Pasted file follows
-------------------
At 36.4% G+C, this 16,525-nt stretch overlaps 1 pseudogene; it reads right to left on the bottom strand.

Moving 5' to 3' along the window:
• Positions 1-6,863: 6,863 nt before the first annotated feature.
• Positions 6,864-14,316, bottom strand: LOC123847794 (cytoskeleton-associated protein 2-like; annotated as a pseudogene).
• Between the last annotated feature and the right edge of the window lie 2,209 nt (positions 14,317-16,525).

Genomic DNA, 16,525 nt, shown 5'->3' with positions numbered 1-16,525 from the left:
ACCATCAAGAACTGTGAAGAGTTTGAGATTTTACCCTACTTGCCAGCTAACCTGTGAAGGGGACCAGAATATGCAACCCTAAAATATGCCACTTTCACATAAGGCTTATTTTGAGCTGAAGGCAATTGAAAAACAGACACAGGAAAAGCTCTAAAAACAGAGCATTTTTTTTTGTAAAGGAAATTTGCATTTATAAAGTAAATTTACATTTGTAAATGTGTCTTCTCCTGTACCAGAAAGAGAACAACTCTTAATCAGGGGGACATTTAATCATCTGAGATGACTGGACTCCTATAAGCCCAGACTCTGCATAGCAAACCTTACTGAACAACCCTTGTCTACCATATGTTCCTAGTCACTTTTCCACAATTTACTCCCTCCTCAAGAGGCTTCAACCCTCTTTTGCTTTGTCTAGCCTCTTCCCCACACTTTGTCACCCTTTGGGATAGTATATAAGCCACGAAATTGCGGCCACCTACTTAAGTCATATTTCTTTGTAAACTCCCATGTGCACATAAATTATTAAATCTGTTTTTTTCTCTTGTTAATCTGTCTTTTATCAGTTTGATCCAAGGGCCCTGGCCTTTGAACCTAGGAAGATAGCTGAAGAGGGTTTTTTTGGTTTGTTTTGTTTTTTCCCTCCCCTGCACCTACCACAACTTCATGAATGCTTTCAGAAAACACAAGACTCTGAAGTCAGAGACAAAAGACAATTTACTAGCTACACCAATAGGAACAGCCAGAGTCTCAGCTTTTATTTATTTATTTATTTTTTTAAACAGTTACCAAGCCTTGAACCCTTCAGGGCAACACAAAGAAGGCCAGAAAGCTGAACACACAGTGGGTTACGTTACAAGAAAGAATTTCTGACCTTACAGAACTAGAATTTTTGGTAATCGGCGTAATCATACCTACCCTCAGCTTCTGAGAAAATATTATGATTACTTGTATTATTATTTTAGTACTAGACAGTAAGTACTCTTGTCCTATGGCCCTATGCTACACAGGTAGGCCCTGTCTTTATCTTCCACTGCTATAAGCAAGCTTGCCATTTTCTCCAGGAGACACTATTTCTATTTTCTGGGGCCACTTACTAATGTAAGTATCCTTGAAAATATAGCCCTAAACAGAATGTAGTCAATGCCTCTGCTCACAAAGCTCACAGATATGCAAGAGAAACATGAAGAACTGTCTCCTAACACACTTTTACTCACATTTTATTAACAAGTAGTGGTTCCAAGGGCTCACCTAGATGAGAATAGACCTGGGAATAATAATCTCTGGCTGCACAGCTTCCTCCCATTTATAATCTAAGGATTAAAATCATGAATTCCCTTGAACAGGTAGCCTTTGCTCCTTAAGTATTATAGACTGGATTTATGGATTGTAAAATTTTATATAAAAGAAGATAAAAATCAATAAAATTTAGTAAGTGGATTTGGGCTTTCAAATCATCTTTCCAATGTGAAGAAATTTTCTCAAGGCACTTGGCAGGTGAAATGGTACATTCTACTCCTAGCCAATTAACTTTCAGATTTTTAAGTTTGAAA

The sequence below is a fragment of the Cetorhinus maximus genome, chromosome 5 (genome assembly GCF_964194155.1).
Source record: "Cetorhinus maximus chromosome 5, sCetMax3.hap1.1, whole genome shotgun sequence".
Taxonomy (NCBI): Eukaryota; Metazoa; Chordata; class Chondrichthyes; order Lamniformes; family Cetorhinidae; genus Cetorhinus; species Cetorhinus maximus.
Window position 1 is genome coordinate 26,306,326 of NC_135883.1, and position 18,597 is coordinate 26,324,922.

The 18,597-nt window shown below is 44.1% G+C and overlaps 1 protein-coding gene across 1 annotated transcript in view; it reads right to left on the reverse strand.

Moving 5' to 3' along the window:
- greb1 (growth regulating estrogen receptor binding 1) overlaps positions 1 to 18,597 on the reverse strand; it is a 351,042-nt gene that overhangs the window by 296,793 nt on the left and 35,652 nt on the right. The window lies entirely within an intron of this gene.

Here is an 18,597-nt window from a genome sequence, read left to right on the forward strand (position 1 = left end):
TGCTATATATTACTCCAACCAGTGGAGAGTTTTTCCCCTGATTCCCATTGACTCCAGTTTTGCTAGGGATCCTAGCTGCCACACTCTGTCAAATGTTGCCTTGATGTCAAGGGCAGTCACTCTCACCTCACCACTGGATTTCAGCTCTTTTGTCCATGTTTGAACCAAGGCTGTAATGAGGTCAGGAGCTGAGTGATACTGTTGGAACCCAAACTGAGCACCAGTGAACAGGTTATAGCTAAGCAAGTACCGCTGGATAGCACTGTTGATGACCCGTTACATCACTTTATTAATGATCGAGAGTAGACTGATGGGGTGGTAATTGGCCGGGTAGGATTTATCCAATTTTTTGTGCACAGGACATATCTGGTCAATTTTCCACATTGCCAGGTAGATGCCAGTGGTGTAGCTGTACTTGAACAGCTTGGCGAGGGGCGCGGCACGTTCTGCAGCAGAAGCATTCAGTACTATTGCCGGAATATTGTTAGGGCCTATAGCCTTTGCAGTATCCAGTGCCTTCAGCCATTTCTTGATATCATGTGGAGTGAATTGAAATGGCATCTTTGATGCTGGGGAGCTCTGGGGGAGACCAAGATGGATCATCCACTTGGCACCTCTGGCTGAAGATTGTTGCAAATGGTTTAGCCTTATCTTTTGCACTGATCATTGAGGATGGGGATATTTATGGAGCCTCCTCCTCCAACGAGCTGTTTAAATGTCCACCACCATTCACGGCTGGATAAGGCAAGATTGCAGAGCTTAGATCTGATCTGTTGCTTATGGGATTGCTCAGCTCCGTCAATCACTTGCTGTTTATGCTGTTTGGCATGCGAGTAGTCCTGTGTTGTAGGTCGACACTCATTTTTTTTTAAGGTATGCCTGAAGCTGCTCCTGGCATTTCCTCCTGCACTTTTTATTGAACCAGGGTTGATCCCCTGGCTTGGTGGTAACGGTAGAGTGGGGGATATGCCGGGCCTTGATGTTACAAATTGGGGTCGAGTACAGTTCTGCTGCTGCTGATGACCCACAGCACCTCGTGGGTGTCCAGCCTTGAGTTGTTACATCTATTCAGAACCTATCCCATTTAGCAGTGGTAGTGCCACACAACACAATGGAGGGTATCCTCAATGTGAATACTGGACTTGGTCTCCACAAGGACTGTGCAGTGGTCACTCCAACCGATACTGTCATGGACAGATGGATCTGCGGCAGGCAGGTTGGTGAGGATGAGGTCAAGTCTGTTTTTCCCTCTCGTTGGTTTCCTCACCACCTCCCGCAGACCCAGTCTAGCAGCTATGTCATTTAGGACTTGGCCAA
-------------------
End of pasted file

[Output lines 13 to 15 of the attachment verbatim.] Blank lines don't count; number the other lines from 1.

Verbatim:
Moving 5' to 3' along the window:
- greb1 (growth regulating estrogen receptor binding 1) overlaps positions 1 to 18,597 on the reverse strand; it is a 351,042-nt gene that overhangs the window by 296,793 nt on the left and 35,652 nt on the right. The window lies entirely within an intron of this gene.

Here is an 18,597-nt window from a genome sequence, read left to right on the forward strand (position 1 = left end):